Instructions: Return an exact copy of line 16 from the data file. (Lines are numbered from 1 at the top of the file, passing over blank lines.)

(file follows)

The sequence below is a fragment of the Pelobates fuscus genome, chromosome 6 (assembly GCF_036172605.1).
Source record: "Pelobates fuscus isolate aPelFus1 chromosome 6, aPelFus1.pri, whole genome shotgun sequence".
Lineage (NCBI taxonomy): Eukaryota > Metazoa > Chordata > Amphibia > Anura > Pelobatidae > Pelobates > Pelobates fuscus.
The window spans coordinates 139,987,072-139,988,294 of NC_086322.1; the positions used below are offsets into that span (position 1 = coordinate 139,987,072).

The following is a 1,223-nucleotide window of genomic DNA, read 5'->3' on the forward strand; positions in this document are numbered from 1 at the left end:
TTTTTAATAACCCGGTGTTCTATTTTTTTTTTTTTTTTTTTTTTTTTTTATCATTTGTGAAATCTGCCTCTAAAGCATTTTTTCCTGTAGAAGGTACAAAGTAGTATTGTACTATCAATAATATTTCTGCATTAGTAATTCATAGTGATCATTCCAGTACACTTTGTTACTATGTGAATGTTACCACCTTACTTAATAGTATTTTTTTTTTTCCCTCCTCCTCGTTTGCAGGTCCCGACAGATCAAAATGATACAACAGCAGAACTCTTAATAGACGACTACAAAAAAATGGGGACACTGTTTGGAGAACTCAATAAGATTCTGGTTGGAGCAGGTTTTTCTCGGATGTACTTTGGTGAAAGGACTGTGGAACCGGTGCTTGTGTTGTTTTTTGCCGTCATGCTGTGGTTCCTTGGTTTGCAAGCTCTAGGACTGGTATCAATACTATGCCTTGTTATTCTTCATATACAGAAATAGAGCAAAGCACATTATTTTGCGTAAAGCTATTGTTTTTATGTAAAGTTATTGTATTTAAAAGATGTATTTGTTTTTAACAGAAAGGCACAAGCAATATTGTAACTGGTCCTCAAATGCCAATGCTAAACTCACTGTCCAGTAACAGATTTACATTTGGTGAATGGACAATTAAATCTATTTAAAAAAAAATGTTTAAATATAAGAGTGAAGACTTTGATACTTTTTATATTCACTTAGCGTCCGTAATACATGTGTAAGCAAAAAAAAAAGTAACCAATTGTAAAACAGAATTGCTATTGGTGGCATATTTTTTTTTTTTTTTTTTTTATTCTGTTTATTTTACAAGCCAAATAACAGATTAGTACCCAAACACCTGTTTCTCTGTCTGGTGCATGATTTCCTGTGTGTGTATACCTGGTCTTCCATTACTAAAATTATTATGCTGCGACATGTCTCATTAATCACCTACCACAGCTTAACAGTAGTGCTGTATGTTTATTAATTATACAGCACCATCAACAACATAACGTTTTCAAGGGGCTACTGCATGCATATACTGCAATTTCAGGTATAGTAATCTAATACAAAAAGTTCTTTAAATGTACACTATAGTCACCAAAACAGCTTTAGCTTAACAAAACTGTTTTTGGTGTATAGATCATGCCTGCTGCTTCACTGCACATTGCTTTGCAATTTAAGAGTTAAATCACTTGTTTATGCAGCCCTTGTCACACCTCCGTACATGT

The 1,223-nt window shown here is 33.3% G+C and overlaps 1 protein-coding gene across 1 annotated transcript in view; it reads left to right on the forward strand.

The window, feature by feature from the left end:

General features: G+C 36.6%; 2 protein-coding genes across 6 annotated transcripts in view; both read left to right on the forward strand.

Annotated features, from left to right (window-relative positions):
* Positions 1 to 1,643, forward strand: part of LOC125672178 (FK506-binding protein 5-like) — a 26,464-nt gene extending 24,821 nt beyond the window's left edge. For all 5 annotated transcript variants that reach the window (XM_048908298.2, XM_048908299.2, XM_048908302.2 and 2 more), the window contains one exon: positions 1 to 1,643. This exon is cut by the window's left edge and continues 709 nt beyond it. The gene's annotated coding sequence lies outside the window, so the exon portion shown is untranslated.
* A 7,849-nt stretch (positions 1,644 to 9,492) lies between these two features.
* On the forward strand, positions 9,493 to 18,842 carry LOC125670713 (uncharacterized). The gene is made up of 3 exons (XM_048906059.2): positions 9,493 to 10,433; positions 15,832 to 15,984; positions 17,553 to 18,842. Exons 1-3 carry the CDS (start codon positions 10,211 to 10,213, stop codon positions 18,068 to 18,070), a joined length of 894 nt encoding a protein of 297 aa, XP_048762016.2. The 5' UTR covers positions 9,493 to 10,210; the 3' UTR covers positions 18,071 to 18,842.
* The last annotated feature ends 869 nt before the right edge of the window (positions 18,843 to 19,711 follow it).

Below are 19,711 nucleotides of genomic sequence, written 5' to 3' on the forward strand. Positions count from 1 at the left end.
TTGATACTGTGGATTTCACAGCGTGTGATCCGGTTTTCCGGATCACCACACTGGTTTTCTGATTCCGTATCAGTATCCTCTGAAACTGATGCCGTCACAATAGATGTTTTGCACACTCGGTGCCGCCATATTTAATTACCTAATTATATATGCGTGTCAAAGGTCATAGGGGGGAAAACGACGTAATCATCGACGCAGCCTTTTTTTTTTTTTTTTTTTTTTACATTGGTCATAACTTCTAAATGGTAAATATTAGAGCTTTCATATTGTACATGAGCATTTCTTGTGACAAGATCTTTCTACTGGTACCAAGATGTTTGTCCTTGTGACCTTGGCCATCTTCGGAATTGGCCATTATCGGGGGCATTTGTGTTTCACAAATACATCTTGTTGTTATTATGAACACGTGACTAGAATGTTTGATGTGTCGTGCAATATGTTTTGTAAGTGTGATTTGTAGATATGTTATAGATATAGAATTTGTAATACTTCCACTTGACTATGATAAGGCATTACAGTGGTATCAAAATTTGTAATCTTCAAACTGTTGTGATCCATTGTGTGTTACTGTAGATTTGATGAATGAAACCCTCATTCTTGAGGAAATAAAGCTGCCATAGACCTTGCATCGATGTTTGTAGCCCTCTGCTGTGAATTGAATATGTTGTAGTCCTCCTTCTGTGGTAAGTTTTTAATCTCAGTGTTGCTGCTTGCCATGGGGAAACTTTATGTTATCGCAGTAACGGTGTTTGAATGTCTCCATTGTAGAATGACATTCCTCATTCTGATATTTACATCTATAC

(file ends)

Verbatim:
TTGATACTGTGGATTTCACAGCGTGTGATCCGGTTTTCCGGATCACCACACTGGTTTTCTGATTCCGTATCAGTATCCTCTGAAACTGATGCCGTCACAATAGATGTTTTGCACACTCGGTGCCGCCATATTTAATTACCTAATTATATATGCGTGTCAAAGGTCATAGGGGGGAAAACGACGTAATCATCGACGCAGCCTTTTTTTTTTTTTTTTTTTTTTACATTGGTCATAACTTCTAAATGGTAAATATTAGAGCTTTCATATTGTACATGAGCATTTCTTGTGACAAGATCTTTCTACTGGTACCAAGATGTTTGTCCTTGTGACCTTGGCCATCTTCGGAATTGGCCATTATCGGGGGCATTTGTGTTTCACAAATACATCTTGTTGTTATTATGAACACGTGACTAGAATGTTTGATGTGTCGTGCAATATGTTTTGTAAGTGTGATTTGTAGATATGTTATAGATATAGAATTTGTAATACTTCCACTTGACTATGATAAGGCATTACAGTGGTATCAAAATTTGTAATCTTCAAACTGTTGTGATCCATTGTGTGTTACTGTAGATTTGATGAATGAAACCCTCATTCTTGAGGAAATAAAGCTGCCATAGACCTTGCATCGATGTTTGTAGCCCTCTGCTGTGAATTGAATATGTTGTAGTCCTCCTTCTGTGGTAAGTTTTTAATCTCAGTGTTGCTGCTTGCCATGGGGAAACTTTATGTTATCGCAGTAACGGTGTTTGAATGTCTCCATTGTAGAATGACATTCCTCATTCTGATATTTACATCTATAC